JVC, a pioneer of video recorder production, has announced it is to stop making standalone VCRs.
The introduction of DVD recorders and the rise in popularity of personal video recorders (PVRs) has resulted in a slump in the sales of videocassette recorders (VCRs).
Globally, 900 million VCR units have been produced since the technology was first sold to consumers in 1976. In Japan 6.41 million VCRs were sold during the year 2000, but this figure dropped to 280,000 VCRs for 2007, according to figures from an industry body.
PVRs more popular
While DVD recorders haven’t been the success in the UK that the industry hoped, the versatility that PVRs offer has made this method of recording from TV popular.
Which? has reported that PVRs are easy to use and you can use them to pause and rewind live TV. They can be programmed to record an entire series of programmes and automatically adjust the recording times when a TV’s broadcasting schedule is unexpectedly changed.
Dave Holes, Which? researcher, said: ‘PVRs put the consumer in control of their TV viewing. It’s no surprise that PVRs have caught on in the way that they have, and VCRs with their fiddly recording settings just can’t compete.’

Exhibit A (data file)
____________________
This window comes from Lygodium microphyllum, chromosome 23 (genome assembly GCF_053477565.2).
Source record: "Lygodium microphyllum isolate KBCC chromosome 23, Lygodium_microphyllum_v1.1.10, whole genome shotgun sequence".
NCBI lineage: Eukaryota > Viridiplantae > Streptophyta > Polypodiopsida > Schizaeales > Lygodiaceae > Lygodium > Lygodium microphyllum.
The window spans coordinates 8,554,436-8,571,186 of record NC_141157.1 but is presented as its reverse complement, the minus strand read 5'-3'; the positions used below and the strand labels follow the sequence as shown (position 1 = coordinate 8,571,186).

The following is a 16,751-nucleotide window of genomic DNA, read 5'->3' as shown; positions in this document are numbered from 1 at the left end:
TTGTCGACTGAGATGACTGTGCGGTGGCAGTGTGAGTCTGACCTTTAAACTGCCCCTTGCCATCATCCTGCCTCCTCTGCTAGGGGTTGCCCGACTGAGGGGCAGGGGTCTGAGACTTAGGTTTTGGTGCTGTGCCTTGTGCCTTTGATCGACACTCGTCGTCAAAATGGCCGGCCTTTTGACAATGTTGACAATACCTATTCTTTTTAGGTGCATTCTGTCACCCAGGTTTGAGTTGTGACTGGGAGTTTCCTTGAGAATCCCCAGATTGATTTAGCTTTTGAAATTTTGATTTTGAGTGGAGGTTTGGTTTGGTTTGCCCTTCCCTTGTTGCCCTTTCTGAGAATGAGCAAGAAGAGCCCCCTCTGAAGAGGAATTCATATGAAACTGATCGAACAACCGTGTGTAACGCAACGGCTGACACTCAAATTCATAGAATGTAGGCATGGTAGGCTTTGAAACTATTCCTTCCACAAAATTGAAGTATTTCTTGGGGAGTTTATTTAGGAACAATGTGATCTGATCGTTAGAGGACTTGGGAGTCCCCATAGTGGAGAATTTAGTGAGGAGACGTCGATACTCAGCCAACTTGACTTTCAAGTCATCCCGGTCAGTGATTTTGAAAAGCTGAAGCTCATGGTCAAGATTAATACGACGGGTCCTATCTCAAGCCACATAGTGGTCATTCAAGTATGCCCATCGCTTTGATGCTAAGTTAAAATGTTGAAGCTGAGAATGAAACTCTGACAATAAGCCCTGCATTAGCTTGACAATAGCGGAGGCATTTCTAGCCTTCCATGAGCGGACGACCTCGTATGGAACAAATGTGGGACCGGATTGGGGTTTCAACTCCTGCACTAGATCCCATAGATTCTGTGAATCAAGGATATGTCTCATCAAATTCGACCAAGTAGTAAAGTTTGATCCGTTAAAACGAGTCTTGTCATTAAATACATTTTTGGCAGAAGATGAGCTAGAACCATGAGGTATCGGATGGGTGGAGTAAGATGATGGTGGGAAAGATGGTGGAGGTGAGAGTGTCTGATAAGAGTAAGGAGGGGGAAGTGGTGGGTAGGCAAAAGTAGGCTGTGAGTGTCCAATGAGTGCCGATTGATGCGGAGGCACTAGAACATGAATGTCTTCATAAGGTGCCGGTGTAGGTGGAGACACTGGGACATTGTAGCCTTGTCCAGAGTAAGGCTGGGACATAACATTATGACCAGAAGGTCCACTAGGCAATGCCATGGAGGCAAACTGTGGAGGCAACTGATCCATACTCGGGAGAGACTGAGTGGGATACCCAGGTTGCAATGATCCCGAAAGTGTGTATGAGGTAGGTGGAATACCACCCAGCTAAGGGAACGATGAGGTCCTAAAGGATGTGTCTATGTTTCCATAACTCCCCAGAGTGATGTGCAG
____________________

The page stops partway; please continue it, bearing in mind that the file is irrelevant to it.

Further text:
JVC will sell its remaining stock of VCRs. Combination models – from JVC and other manufacturers – will still be available.
Which? saw a Blu-ray Disc and VCR combination machine manufactured by Sharp at this year’s Ceatec exhibition in Tokyo, and Panasonic has launched a similar combination device with a VCR and Blu-ray Disc recorder, which can be set to record from a mobile phone. However, this model is less likely to be launched in the UK.
The VCR was first showcased to consumers at Las Vegas’ Consumer Electronics Show (CES) in 1970. It was considered a showstopper at the time, and Which? will be reporting on the latest technology from the 2009 CES.
Which? has around 20 PVRs on test and reports on 50 DVD recorders, including a preview of the Panasonic DMR-BW500, a Blu-ray Disc recorder that will be available in the UK next year.
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